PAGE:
Why Customers Are Leaving Your Shop & Not Coming Back (& Solutions)

Just like in romantic relationships, despite all the efforts made to maintain the initial spark, sometimes the bond between an online shop and its customers can weaken. Your previous customers might be “leaving you”, but you can get them back!

We’ve all heard that the cost of acquiring new customers exceeds the cost of getting a return customer, but did you know that returning customers spend 67% more than new customers? Keeping your previous customers coming back is an important part of your business strategy!

Here are seven reasons why your customers may leave your online shop and our solutions to retain them!

1. Out of sight, out of mind

Online sales have many advantages. Among other things, it allows you to sell across an entire national and international market, facilitates inventory management, and even requires reduced customer service (compared to physical sales).

On the other hand, online sales can be more difficult when it comes to establishing a bond of trust with customers. While in a physical store, human contact is obvious and a vital part of the purchasing decision, it is more difficult to perceive during an online sale.

Your brand does not automatically benefit from the “likeability factor” that only human interactions can generate. This impersonal and anonymous side of online sales can be the reason for the indifference of your customers.

How to make up for it?

  • Show who you are by giving your brand a face. An “About Us” or “Who we are” page allows you to tell your story and build rapport with your customers.

  • Don't be too secretive! Show your business in action. Your customers are interested in the origin of raw materials, who your employees are, the development stages of your products, and even packaging.

  • Finally, don't hesitate to show who you are with the help of social networks. LinkedIn, Facebook, Instagram, Twitter, TikTok or Snapchat will help you get closer to your customers.

2. They no longer trust you

man checking his phone while hugging partner

Shutterstock/Pormezz

Now that you have given a human face to your business, are you wondering why your customers don't come back to shop on your site? Trust is something that is built through experiences. In e-commerce, trust is difficult to acquire but easy to lose.

Have you turned a deaf ear when your customer informed you that the product purchased was defective? Is your customer service reachable by email or telephone? Do you react quickly to reviews posted by your customers?

How to make up for it?

  • Be assertive in proving your trustworthiness. Add multiple tangible signs of reassurance on your e-commerce site. Trustmarks and certifications are a sign that you meet specifications and that you comply with very specific criteria.

trusted shops trustbadge

Trusted Shops solutions combine the Trustmark, the 30-day Buyer Protection, and customer reviews in a widget (the Trustbadge) to build trust at first sight.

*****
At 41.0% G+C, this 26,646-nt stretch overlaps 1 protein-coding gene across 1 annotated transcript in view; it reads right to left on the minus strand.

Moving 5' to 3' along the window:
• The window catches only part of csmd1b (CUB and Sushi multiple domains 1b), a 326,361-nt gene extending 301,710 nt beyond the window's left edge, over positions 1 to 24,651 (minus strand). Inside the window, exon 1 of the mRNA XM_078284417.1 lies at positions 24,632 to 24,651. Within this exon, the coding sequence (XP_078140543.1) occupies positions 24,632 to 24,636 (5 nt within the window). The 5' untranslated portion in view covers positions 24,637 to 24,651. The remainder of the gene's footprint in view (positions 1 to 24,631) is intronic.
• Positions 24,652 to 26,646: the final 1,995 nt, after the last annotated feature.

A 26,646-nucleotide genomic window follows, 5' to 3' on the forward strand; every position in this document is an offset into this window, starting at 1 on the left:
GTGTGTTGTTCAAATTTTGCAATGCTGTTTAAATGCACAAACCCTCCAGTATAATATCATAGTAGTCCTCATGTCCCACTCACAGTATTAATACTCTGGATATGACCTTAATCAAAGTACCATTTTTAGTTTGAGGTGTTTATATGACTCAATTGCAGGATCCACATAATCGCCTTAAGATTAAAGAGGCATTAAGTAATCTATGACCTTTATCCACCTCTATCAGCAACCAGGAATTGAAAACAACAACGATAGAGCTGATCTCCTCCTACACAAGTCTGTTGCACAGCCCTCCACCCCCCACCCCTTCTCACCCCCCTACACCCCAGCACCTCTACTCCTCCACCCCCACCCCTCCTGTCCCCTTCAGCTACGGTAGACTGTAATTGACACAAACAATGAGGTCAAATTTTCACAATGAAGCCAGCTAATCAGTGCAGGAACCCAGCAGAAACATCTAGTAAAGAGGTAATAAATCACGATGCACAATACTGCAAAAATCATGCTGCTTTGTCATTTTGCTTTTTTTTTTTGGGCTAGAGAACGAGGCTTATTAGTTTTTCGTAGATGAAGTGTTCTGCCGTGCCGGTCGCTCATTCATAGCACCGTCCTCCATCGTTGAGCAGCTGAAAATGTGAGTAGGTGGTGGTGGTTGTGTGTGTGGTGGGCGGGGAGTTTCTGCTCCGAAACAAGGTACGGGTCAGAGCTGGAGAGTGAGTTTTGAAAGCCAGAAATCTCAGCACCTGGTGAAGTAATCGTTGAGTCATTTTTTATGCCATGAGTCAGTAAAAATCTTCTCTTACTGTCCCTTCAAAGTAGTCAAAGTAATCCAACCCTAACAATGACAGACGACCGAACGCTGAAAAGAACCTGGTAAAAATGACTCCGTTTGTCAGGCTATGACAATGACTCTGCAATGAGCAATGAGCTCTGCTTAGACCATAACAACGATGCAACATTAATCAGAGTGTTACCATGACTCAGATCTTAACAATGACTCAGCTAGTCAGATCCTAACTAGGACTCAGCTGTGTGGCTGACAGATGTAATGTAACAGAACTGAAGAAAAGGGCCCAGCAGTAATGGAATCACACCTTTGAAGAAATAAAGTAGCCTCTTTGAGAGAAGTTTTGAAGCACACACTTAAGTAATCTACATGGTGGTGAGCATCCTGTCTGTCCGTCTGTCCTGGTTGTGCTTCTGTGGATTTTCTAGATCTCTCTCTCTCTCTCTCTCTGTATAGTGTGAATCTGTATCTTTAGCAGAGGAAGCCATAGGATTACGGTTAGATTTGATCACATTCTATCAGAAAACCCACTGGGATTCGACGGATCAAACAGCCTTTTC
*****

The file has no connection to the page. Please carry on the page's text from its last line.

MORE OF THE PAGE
• Simplify the process of withdrawing and returning products. If your customers are not satisfied, it is essential that they are able to reconsider their purchasing decision without feeling like they’re pulling teeth.

  • Use customer reviews as social proof. Let your previous customers sing your praises. This can be a strong sales argument for completing a purchase with you rather than a competitor.

  • Respond to customer reviews, both positive and negative.

Reply to online reviews whitepaper

3. You are simply not good enough

If your site is poorly designed, unintuitive, or inefficient, your customers may not return.

So here you are; you're a little behind in terms of design and your site doesn't really inspire others to buy. What's more, the ordering process really leaves something to be desired. And last, we haven’t even started talking about your product images, which are lacking and inaccurate.

Harsh, right? Well, you might not have all of these problems, but you certainly might have some.

heart being ripped in half

Shutterstock/Natallia Boroda

How to make up for it?

  • Take your customers' comments and suggestions seriously. The best way to retain and convince them is to work on your weak points.

  • Read customer reviews carefully, especially the less positive ones, to get an idea of the recurring paint points.

  • Look at your site with new eyes. Isn't it time to give your design or ordering process a facelift? Is the navigation intuitive?

Recommended reading:
5 Tips for Making Your Website Easier to Navigate

4. You’ve stopped trying

lazy man on the couch watching TV

Shutterstock/lukas_zb

Deep down, you know your product offering deserves some dusting off. As for your way of communicating, it could be that your brand voice doesn't really correspond to your target audience and is a bit old-fashioned.

Do you tend to stagnate with your ideas and not innovate? To avoid boring your customers and arouse their interest, be at the forefront of trends:

How to make up for it?

  • Learn about the applications of artificial intelligence and how it can improve your processes.